After the revolution, Fidel Castro governed Cuba, first as Prime Minister from 1959 to 1976, then as President from 1976 to 2008[7]. From the outset, his government always defended and promoted anti-imperialism and instituted measures aimed at ending the island’s colonization, humiliation and exploitation at the hands of the United States, which included shutting down all casinos and brothels on the island, marginalizing the mafia, and curtailing international tourism to Cuba. The Castro government also nationalized foreign enterprises and utilities, and instituted a number of land and agrarian reforms, including an agrarian reform limiting land ownership and forbidding foreigners from purchasing or possessing land in the country. The Cuban government also nationalized banks,and telephone companies, all of which belonged to American companies. Additionally, refineries that were controlled by American corporations such as Shell and Esso were nationalized and Cuba signed a trade agreement to purchase oil from the Soviet Union. To improve Cuban living standards, education and health care were nationalized and became universally accessible to all citizens without exception. The Castro socialist regime also made large investments in housing construction and infrastructure improvements, which included building 600 miles of roads in six months. Through such actions, Cuba earned the reputation of being “the first territory free from imperialist domination in Latin America and the Caribbean” (Fidel Castro, May 2003).

Castro (far left), Che Guevara (center), and other leading revolutionaries, marching through the streets in protest at the La Coubre explosion, March 5, 1960 (Source: Wikimedia Commons)

President Dwight Eisenhower became furious with Castro’s nationalization process and anti-imperialist policies and,as a result, broke off diplomatic relations with the island on January 3, 1961. Eisenhower also retaliated by collaborating with the mafia and approving efforts on the part of the Central Intelligence Agency (CIA) to overthrow Cuba’s government, which came to be known as the “Program of Covert Action Against Castro”. These efforts culminated in the invasion at the Bay of Pigson April 17, 1961, where approximately 1,400 Cuban exiles that were trained, armed and funded by the CIA attacked Cuba in an attempt to overthrow Fidel Castro’s socialist regime. Although this failed invasion was executed when John F. Kennedy was President, its planning by the CIA commenced in March 1959, when the Eisenhower administration was still in power.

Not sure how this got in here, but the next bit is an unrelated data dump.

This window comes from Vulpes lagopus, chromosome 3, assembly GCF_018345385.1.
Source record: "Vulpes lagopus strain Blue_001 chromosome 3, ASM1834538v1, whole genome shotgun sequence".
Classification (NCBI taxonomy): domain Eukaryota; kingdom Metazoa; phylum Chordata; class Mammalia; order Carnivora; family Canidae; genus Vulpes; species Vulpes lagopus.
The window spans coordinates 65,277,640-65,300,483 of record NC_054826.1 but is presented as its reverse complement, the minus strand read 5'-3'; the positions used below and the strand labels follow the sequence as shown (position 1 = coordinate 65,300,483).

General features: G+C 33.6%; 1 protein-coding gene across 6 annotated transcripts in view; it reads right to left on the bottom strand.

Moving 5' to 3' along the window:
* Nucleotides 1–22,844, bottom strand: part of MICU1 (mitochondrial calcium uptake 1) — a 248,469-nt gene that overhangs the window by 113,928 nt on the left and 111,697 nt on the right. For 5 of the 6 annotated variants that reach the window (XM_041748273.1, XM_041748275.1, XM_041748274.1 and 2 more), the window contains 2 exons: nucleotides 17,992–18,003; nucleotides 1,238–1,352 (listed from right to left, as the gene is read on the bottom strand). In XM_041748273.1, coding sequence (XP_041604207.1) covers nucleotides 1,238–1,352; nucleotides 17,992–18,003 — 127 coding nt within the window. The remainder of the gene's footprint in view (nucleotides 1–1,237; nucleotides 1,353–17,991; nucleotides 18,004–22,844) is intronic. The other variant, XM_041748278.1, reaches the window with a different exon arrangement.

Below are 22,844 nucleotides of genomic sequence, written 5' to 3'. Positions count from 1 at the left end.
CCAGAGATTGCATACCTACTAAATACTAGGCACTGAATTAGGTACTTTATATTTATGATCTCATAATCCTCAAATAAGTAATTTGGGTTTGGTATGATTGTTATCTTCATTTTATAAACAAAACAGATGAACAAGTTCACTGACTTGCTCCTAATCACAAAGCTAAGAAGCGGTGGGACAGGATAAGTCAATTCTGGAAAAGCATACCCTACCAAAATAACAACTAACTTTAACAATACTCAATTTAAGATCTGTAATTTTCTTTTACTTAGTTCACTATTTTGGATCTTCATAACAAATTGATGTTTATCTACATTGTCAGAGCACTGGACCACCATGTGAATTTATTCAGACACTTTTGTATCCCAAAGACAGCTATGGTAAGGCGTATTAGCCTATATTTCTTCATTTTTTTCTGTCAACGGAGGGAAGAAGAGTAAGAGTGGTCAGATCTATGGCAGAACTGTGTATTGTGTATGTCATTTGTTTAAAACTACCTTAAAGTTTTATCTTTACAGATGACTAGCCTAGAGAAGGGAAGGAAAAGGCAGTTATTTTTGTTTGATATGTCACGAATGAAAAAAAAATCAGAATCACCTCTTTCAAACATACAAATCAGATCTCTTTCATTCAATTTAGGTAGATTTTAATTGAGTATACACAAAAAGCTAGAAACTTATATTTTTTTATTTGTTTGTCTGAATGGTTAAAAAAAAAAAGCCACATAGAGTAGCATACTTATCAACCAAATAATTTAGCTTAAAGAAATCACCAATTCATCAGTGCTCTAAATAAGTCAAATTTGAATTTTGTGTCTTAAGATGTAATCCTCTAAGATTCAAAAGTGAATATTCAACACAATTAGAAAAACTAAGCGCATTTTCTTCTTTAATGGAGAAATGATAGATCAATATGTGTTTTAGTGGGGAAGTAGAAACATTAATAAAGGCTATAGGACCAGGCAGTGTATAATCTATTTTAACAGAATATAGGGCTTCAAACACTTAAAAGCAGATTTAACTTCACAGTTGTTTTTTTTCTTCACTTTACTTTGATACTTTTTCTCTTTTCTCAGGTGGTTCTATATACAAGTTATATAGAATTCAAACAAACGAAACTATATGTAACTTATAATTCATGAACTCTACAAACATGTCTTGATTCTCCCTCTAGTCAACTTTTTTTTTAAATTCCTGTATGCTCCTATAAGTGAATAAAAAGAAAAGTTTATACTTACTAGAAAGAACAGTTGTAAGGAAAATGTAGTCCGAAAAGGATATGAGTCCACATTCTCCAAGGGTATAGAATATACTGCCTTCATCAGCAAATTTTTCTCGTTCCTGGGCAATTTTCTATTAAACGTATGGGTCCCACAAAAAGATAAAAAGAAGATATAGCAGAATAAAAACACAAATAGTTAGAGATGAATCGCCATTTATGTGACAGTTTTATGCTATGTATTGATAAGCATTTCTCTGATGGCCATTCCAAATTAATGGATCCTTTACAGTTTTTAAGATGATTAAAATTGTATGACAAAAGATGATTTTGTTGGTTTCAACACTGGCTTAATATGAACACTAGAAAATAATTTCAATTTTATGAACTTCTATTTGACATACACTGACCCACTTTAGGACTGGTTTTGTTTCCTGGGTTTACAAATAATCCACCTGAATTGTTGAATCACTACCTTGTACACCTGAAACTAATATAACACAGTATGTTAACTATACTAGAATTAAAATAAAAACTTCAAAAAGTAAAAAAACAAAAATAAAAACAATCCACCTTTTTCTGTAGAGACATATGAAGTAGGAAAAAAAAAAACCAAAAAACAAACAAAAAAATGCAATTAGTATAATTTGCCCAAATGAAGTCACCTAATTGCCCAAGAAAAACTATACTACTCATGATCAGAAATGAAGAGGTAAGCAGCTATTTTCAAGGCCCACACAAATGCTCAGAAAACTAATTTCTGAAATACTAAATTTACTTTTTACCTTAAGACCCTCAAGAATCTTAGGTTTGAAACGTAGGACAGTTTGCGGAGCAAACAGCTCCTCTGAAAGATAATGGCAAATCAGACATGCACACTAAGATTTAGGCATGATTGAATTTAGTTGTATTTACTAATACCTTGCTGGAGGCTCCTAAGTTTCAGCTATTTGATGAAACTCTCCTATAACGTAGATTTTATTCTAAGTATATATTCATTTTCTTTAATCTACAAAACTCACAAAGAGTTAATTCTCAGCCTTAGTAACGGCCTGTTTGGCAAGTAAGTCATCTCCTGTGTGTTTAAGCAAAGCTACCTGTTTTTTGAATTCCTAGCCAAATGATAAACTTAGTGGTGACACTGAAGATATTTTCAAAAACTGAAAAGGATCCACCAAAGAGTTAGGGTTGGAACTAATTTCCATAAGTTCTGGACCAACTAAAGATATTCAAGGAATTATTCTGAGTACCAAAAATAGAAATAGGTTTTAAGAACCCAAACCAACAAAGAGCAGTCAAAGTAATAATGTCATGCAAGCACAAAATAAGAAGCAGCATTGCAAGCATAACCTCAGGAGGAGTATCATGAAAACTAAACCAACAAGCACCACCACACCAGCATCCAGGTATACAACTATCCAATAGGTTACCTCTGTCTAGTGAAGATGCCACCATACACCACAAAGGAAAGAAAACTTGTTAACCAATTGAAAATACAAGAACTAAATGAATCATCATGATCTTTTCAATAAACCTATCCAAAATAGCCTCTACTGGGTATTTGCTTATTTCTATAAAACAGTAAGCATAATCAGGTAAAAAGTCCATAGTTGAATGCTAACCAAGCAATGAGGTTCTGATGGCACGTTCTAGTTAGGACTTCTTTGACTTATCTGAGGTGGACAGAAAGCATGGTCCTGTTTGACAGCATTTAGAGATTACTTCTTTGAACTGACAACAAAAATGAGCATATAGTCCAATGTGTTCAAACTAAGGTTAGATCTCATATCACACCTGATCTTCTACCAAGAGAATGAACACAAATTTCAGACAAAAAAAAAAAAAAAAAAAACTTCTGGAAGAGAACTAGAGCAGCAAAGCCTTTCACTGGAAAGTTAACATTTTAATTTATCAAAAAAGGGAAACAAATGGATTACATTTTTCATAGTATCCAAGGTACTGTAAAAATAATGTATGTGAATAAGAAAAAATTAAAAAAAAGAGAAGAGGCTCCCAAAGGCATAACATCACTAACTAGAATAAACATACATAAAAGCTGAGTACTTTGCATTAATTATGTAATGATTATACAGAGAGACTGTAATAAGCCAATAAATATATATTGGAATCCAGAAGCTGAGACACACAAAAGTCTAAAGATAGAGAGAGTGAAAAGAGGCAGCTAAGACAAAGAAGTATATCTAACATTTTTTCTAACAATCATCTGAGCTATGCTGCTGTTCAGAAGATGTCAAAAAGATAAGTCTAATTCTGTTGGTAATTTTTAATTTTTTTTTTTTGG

The following year, in 1962, the Kennedy administration imposed a full commercial, economic and financial blockade, which suspended all trade between the two countries and prevented U.S. citizens from travelling to Cuba. This was done because“the U.S. administration regarded the trade embargo as the best mechanism to achieve its objectives, which were aptly summarized by Lester D. Mallory, former deputy assistant Secretary of State, on April 6, 1960”[8]:

The majority of the Cuban people support Castro. There is no effective political opposition… The only foreseeable means of alienating internal support is through disenchantment and disaffection and hardship… every possible means should be undertaken promptly to weaken the economic life of Cuba… a line of action which… makes the greatest inroads in denying money and supplies to Cuba, to decrease monetary and real wages, to bring about hunger, desperation and overthrow of government[9].

The Americans also employed a wide variety of tactics in an effort to destabilise and destroy the Cuba’s socialist regime, which included funding Cuban exiles to organize terrorist attacks and sabotage the island’s economy, and supporting CIA efforts to assassinate Fidel Castro. It has been estimated that the CIA made a total of 638 assassination attempts[10] against Castro during his lifetime. Following the failed Bay of Pigs Invasion, one the better-known American attempts to overthrow the Cuban Revolutionary government, Fidel Castro stated:

Cuba is very different from the United States. The United States exploits other nations, has appropriated a large part of the world’s natural resources and is making tens of millions of workers all over the world labour in the service of its caste of millionaires. Cuba doesn’t exploit other nations; Cuba hasn’t appropriated. And is not struggling to appropriate, the natural resources of other nations, Cuba isn’t trying to make the workers in other nations labour in its service…With our revolution, we are eradicating not only the exploitation of one nation by another but also the exploitation of one human being by another.[11]